Texan turning Japanese sake into a Lone Star tipple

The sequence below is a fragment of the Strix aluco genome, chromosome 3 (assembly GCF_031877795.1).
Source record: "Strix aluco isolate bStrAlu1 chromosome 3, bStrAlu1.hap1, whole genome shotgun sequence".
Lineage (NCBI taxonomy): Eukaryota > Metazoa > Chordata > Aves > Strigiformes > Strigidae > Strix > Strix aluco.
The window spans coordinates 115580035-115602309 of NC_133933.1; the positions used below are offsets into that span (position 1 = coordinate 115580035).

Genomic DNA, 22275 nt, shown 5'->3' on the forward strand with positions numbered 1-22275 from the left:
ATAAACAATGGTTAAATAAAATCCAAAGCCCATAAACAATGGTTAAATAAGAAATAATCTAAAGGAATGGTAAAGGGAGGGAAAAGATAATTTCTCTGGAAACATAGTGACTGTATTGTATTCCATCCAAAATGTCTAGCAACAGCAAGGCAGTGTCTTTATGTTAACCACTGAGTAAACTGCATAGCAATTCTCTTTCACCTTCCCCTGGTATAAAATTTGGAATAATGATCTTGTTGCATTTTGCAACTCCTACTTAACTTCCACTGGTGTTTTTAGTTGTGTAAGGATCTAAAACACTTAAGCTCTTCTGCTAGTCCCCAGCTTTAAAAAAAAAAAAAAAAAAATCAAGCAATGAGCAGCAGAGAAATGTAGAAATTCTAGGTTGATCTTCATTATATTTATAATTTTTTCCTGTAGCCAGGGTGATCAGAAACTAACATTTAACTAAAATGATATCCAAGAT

By Jon Herskovitz AUSTIN, Texas (Reuters) - What could be more Texas than this? Rice grown in Texas fields first planted by settlers more than a century ago, processed by a Texan in the heart of the capital, Austin, and sold under the product name "Rising Star." Welcome to the world of the Texas Sake Company, almost certainly the first - and most certainly the only - commercial brewer of the Japanese rice wine operating in the Lone Star State. Yoed Anis, 30, founder, president and brewmaster of the company started in 2011, applies traditional Japanese methods to make his sake, while dialing up the flavor to reflect the character of the state. "We want it big and bold," he said. "It is a Texan sake, and appropriately made for being that." Anis got into the business because he loved the drink and wanted to show that sake could be a 100 percent Texas product. His "Rising Star" is a nigori sake, a coarsely filtered variety that looks cloudy in the glass, is slightly sweet on the tongue, and pairs well with barbecue. Anis also offers a dry sake called "Tumbleweed" that drinks slightly like a white wine, and the full-bodied "Whooping Crane" that's a bit more acidic than the typical Japanese offerings. Japanese-style rice for sake came with immigrants more than 100 years ago, when a handful of Japanese settlers moved into the state and began planting the crop to the south and east of Houston. There are no records to indicate whether they brewed sake. The Japanese farmers are gone now, but a few of the original paddies remain, providing organic rice that Anis turns into sake. "This is self taught," said Anis, who went on a study tour of Japan before starting up his business. There are only a handful of places in the United States that make premium sake. SakeOne of Oregon is one of the largest, shipping about 75,000 cases a year of its craft brews, according to its president Steve Vuylsteke. The Texas Sake Company produces about 1,000 cases a year, with sales doubling year on year in a niche U.S. marketplace. For every bottle of sake sold, there are 105 bottles of wine sold, industry data show. "The Japanese sake makers I meet like the fact that a young guy from Texas is trying to do this in a traditional way and honoring the spirit of it - using a local rice and developing a local style." (Reporting by Jon Herskovitz; editing by Gunna Dickson)